LONDON (AP) — On the day that Britain was originally scheduled to leave the European Union, lawmakers will vote Friday on what Prime Minister Theresa May’s government described as the “last chance to vote for Brexit.”
The House of Commons was voting on May’s twice-rejected European Union withdrawal agreement amid continuing opposition from hard-line Brexit supporters and Northern Ireland lawmakers.
Attorney General Geoffrey Cox urged divided legislators to support the deal and finally break an impasse that has left Britons uncertain when, and even if, the country will leave the EU. If the deal is rejected, Britain will crash out of the bloc in two weeks unless the EU agrees to extend the deadline.
Cox said Parliament should take “a single decisive step ... to afford certainty to the millions of people who are waiting for it.”
The agreement still faces substantial opposition even after May sacrificed her job for her deal, promising to quit if lawmakers approved the deal and let Britain leave the EU in May.
Some previously resistant Brexit-backers have moved to support the deal. Former Foreign Secretary Boris Johnson — a likely contender to replace May as Conservative Party leader — tweeted that rejecting it risked “being forced to accept an even worse version of Brexit or losing Brexit altogether.”
But there is little hope of approval unless May can secure the support of the Democratic Unionist Party, which has refused to back the agreement because it treats Northern Ireland differently from the rest of the U.K. The small party has 10 seats in the House of Commons and some Brexit backers say they will take their cue from the DUP.
Parliament is voting Friday on the 585-page withdrawal agreement that sets out the terms of Britain’s departure — including its financial settlement with the EU and the rights of EU and U.K. citizens — but not a shorter declaration on future ties that is also part of the divorce deal agreed between the U.K. and the EU late last year.
Its removal altered the deal enough to overcome a ban against asking lawmakers the same question over and over again.
May also hoped severing the link between the two parts of the deal would blunt opposition — though there was little sign of that.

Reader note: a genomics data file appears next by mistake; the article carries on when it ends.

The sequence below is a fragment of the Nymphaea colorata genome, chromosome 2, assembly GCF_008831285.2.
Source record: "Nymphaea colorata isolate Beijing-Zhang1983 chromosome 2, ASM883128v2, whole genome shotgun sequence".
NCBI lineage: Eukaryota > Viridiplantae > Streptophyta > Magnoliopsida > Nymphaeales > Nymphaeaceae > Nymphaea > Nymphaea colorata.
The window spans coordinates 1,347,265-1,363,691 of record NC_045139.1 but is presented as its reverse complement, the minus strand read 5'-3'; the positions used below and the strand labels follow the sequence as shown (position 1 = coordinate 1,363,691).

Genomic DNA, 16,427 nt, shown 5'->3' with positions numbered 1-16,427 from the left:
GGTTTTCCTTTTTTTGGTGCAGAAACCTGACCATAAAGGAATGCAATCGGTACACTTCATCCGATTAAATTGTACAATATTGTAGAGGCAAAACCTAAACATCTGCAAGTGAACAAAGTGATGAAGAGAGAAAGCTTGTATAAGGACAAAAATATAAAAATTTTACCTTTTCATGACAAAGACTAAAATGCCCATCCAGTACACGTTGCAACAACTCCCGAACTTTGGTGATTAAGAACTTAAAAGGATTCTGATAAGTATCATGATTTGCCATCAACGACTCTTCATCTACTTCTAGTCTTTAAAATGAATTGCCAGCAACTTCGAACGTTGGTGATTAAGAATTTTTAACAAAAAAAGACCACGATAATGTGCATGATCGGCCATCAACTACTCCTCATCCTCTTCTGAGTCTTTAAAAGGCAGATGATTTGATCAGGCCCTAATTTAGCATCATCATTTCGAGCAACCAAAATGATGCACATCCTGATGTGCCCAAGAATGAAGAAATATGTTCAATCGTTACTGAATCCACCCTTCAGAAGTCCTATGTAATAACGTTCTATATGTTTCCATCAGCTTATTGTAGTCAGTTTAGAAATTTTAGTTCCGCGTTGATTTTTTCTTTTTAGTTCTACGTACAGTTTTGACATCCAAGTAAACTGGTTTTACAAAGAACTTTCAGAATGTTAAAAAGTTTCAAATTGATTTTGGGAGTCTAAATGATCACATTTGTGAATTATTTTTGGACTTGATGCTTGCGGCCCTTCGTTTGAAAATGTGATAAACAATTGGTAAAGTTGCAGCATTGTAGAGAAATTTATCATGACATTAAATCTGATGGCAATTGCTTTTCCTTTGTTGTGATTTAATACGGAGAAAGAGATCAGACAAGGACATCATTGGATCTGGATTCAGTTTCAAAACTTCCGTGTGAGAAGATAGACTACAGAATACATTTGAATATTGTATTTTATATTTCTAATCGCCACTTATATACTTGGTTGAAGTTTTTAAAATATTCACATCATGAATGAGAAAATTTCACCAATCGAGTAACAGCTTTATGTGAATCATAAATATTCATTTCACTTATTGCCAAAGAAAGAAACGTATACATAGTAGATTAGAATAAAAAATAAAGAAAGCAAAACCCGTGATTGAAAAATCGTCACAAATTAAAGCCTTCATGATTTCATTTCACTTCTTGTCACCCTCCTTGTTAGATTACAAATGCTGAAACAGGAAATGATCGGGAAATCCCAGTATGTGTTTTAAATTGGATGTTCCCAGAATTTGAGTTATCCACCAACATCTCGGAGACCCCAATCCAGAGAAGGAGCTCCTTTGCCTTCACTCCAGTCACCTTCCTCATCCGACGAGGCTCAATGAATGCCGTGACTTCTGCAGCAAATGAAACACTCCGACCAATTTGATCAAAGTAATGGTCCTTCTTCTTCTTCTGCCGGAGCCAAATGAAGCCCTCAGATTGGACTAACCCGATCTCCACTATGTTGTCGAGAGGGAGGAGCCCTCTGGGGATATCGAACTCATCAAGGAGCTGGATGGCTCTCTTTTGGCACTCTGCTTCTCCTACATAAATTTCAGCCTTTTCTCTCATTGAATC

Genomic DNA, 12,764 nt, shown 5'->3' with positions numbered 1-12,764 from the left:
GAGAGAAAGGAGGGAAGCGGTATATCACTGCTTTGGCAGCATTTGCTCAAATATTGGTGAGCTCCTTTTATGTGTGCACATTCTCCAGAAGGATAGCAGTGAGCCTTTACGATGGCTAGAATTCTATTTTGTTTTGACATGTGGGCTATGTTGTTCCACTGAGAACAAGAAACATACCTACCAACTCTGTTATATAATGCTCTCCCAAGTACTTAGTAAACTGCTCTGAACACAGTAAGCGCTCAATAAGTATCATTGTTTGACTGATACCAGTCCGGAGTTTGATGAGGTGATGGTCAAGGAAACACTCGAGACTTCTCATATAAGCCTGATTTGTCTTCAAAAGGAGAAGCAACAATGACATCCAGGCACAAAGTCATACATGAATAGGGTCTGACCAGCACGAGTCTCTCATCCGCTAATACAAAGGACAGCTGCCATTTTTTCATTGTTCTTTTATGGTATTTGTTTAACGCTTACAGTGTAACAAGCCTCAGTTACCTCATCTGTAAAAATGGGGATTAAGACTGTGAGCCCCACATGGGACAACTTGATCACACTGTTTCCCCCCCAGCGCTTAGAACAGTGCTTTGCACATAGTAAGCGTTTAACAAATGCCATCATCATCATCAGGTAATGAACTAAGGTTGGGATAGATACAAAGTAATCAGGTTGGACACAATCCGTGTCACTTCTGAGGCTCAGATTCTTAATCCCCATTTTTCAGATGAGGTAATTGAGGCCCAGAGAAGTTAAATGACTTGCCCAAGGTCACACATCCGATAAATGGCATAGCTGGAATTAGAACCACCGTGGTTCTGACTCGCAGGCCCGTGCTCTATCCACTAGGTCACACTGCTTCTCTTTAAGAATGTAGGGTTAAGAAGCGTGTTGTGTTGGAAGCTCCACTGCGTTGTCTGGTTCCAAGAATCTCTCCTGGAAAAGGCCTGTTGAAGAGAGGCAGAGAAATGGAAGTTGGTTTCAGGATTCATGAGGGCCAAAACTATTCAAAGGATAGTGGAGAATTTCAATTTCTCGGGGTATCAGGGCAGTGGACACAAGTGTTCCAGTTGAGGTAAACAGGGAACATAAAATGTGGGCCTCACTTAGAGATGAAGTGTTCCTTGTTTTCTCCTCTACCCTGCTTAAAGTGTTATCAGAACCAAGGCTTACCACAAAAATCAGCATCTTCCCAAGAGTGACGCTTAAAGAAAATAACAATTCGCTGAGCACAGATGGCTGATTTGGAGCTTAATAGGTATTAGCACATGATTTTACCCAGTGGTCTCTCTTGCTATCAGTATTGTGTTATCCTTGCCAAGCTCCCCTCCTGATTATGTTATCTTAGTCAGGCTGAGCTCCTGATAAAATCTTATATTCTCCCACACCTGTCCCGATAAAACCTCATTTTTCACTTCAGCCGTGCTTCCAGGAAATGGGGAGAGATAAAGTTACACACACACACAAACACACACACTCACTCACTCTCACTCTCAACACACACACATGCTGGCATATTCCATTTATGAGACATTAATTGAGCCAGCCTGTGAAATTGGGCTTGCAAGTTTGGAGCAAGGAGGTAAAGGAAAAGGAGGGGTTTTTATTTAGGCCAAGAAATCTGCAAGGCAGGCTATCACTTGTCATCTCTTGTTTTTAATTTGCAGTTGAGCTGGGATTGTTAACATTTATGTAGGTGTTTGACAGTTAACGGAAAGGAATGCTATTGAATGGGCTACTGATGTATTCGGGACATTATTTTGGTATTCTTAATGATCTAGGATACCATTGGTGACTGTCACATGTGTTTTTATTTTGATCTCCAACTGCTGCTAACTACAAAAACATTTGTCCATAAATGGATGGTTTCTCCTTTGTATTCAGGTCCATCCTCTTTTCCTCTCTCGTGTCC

Labour Party Brexit spokesman Keir Starmer said removing the political declaration from the vote made Brexit “blind, because you don’t know where you are going, now the prime minister has said she is stepping down.”
“So, the political declaration, the future relationship, is going now to be determined in a Tory leadership exercise,” he said.
Two years ago, Britain triggered a two-year countdown to Brexit, with the departure date set for March 29, 2019.
But with British politicians deadlocked over whether to approve a divorce deal, the EU last week granted an extension. Under its terms, if the withdrawal agreement is approved by 11 p.m. U.K. time (2300GMT, 7 p.m. EDT), Britain will leave the 28-nation bloc on May 22.
If it is rejected, Britain has until April 12 to announce a new plan, or leave the EU without a deal, risking severe disruption for people and businesses.
International Trade Secretary Liam Fox said Friday was “the last chance we have to vote for Brexit as we understood it.”
Almost three years after Britain voted in June 2016 to leave the EU, Brexit has brought the country’s political system to a standstill. The impasse has frustrated EU politicians trying to negotiate an exit agreement, and surprised observers around the world who had viewed Britain’s 1,000-year-old parliamentary system as a model of stability.
It has also left Britons on both sides frustrated and angry. Some Brexit supporters, who had planned to be celebrating Friday, were protesting instead.
Retired charity worker Mandy Childs, one of a band of hard-core Brexit supporters walking across England to London under the slogan “Leave Means Leave,” said she felt “heartbroken.”
“We were told over a hundred times by a British prime minister that we would be leaving on the 29th of March, 2019,” she said.
“Now to do that, promise the British people that and then say ‘actually, no, we need to just put it back’ — absolute betrayal. And how dare she?”
Jeff Schaeffer in Great Missenden, England contributed to this story.